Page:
Introduction to 1790 Passenger Lists
by Henny Evans
In October, 1790 Gallipolis, Ohio was settled by a group of French who later became known as the French Five Hundred. The settlers sailed on several ships to several ports, the main one being Alexandria,Virginia, on their way to the final destination of Gallipolis, the City of the Gauls. At that time Gallipolis was pure wilderness and the French, primarily artisans and craftsmen, were totally unprepared for what they would find…100 cabins in what is now the City Park with lookouts on each corner. Many of the Frenchmen were fleeing the French Revolution and seeking refuge in America.
When they arrived in Gallipolis, they were faced with the fact that they did not own land in Gallipolis at all. The Scioto Company which had collected some monies from the French had never purchased the land from the Ohio Company, so when the settlers arrived their deeds were worthless. It was five more years before Pres. Washington stepped in and granted them free land in the French Grant which was not even in Gallia County, but in Scioto County. However, at that time Ohio was not a state but part of the Northwest Territory and boundaries for Gallia County did not exist. Those moving to the French Grant had to live on the land for five years in order to own it. Those staying in Gallipolis had to purchase land a second time, this time from the rightful owners, the Ohio Company.
There have been several sources naming the various ships that carried the French to America. However, about 1993 it was discovered that all of these names were not accurate. Jocelyne Zanelli of Baule, France who was working on her thesis about Gallipolis came for a visit. (Reference to the book that resulted from her thesis is in the next paragraph.) One of the things she shared with me was two passenger lists which have now been posted on the website. These lists are of the Liberty and the Patriot. Ships that we know are accurate include the Recovery, an English ship with 86 passengers, which was damaged in crossing and the passengers rescued by another British ship, the Elizabeth; the Liberty, a French ship with 121 passengers; the Patriot, a French ship with 150 passengers; the Nautilus of Scarborough, an English ship with 119 passengers, thirty of whom were aristocrats and the rest were laborers; the Discovery, Lady Washington, Union, Citizens of Paris and Mary.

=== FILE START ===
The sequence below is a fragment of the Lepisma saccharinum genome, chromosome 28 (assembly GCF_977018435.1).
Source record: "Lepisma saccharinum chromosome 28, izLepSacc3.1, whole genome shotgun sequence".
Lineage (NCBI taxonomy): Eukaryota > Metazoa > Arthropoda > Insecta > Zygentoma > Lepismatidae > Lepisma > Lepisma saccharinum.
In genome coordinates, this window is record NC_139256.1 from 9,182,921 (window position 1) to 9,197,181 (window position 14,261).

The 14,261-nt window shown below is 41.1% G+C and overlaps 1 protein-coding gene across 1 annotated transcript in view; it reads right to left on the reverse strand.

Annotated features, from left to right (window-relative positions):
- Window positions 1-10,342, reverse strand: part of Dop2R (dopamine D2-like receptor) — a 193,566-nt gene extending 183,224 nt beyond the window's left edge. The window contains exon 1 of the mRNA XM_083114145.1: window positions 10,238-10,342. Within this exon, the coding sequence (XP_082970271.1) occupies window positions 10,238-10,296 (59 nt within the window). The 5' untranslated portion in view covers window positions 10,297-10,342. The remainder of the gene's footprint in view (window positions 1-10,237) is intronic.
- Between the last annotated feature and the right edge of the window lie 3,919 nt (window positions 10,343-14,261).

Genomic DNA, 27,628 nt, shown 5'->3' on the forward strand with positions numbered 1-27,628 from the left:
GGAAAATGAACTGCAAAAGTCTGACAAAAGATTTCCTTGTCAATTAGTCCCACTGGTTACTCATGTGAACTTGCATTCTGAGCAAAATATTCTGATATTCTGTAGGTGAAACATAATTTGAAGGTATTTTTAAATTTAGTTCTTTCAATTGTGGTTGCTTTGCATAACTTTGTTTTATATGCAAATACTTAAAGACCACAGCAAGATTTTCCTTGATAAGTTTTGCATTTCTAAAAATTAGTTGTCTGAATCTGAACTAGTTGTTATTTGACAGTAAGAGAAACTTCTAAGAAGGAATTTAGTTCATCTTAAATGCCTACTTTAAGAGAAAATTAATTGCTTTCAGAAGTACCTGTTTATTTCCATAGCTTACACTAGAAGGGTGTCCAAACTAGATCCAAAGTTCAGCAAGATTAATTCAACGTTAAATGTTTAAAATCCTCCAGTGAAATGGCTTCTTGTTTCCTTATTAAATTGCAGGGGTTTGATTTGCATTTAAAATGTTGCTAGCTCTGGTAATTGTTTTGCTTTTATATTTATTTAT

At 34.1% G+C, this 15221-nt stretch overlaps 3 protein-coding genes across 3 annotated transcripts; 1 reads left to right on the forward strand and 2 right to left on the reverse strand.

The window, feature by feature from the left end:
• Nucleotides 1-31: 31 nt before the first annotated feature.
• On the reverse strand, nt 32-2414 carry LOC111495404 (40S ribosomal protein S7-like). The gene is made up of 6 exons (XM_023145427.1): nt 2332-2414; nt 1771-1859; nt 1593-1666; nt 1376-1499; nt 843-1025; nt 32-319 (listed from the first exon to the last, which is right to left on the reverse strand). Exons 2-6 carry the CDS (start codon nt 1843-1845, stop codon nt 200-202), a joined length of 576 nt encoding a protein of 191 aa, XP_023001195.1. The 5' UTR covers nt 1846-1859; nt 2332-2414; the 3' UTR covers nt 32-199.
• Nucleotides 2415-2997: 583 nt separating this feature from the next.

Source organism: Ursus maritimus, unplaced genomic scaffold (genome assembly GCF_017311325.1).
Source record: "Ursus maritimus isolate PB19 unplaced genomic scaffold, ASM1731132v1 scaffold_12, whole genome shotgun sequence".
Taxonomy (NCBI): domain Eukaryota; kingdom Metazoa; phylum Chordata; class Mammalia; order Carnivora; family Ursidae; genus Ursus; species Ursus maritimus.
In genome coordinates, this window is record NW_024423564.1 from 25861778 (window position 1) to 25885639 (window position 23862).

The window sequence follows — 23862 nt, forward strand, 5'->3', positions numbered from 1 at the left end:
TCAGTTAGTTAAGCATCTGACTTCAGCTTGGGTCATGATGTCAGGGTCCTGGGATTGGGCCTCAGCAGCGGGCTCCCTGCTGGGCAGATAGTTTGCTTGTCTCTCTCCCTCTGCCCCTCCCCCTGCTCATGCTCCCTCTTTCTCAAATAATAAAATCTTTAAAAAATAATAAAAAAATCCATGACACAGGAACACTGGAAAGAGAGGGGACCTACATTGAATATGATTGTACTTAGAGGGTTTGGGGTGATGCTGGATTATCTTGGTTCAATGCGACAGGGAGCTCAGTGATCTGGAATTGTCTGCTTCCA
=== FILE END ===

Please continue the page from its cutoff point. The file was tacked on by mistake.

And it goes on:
Much more detail is given in the book written by Jocelyne. (It is written in French.) Please refer to Jocelyn Moreau-Zanelli’s book published in 1996 by L’Harmattan, "Gallipolis: histoirie d'un mirage americain au XVIIIe siecle."
When using the lists we found the name of the traveler, a profession, gender, birthplace and age. Also, you could tell the group in which a person traveled. We did use a French to English dictionary for the professions and even then it was not always clear. We added question marks or simply left it in French with quotes around it if we could not decipher it. The variety of occupations would have allowed for a town to have been created. These included wholesalers, woodcutters, clockmakers, doctors, lawyers, farmhands, tailors, wigmakers and so on.
There is no guarantee that those who were on the passenger lists actually came to Gallipolis but we know that many did as their names appear somewhere in our history.